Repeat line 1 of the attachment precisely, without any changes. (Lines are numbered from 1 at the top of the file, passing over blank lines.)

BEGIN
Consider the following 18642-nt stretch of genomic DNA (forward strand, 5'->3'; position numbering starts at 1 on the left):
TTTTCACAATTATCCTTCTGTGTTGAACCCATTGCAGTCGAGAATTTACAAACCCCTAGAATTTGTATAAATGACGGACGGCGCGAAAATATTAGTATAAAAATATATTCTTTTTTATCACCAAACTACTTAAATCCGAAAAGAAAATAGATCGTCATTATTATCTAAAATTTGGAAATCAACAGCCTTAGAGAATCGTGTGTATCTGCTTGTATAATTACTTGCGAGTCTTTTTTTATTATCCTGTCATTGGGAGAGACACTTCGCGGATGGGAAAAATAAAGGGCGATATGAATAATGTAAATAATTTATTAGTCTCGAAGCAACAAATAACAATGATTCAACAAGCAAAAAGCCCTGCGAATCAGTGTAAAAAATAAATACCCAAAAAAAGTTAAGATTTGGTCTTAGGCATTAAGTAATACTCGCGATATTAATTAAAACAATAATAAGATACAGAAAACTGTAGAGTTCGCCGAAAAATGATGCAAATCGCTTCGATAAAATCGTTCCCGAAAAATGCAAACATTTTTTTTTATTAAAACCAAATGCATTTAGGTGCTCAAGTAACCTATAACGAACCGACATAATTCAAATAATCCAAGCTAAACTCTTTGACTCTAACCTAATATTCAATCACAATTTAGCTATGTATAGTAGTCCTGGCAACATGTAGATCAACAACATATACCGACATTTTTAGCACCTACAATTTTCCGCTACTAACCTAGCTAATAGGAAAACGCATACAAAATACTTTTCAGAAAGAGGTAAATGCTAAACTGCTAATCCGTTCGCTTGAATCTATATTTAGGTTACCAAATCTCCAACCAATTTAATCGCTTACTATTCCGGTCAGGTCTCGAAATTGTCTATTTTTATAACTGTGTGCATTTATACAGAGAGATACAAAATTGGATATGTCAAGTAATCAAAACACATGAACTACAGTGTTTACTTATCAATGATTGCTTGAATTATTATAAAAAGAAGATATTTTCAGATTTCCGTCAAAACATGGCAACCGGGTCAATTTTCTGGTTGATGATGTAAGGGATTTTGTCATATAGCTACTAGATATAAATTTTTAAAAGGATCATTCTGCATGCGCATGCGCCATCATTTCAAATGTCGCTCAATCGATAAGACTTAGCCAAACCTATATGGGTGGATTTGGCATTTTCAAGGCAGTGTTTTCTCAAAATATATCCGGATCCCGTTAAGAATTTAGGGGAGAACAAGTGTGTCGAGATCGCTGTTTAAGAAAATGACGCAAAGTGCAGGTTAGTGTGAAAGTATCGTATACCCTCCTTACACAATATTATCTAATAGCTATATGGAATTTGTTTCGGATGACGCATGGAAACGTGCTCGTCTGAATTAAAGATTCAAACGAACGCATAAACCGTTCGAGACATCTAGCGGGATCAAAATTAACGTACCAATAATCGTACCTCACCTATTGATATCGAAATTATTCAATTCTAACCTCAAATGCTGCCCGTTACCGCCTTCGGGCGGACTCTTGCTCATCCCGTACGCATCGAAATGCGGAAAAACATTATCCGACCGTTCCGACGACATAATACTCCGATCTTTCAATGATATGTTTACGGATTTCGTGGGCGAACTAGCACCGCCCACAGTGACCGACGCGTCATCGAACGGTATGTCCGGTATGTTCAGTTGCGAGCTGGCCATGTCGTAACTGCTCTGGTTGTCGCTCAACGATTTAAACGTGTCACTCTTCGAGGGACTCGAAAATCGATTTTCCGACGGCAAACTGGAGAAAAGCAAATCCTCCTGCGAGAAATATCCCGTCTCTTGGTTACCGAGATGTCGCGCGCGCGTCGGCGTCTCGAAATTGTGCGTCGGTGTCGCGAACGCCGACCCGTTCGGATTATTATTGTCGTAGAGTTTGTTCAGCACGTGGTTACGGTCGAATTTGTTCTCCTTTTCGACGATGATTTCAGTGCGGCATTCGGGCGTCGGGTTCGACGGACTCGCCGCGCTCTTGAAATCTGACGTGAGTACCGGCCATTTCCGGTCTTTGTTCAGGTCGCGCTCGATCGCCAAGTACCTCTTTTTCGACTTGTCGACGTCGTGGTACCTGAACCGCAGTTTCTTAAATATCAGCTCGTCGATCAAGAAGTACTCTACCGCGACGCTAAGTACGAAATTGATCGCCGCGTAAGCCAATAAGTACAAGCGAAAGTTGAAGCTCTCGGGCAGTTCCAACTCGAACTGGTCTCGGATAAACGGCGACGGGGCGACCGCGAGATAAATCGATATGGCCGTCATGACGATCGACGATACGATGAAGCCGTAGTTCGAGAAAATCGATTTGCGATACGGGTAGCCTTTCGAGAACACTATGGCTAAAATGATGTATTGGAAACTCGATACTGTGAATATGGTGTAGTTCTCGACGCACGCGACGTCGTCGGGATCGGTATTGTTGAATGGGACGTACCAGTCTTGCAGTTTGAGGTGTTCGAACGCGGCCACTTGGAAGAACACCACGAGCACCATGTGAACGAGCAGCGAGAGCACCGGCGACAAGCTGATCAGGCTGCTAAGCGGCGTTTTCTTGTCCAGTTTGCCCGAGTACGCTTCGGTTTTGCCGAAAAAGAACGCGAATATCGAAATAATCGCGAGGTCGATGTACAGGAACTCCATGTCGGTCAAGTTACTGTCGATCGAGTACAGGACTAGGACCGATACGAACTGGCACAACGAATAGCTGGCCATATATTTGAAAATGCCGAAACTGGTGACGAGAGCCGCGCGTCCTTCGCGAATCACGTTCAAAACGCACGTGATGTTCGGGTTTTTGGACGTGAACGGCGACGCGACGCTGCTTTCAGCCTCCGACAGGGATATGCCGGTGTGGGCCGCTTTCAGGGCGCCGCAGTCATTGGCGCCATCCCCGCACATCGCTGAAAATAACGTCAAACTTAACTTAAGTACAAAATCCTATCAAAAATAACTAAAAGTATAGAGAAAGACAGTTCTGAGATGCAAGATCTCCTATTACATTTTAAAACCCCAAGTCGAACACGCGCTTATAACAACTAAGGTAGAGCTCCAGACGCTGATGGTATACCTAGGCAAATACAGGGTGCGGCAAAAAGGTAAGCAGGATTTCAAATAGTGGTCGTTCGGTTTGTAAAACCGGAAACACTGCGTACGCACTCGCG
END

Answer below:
Consider the following 18642-nt stretch of genomic DNA (forward strand, 5'->3'; position numbering starts at 1 on the left):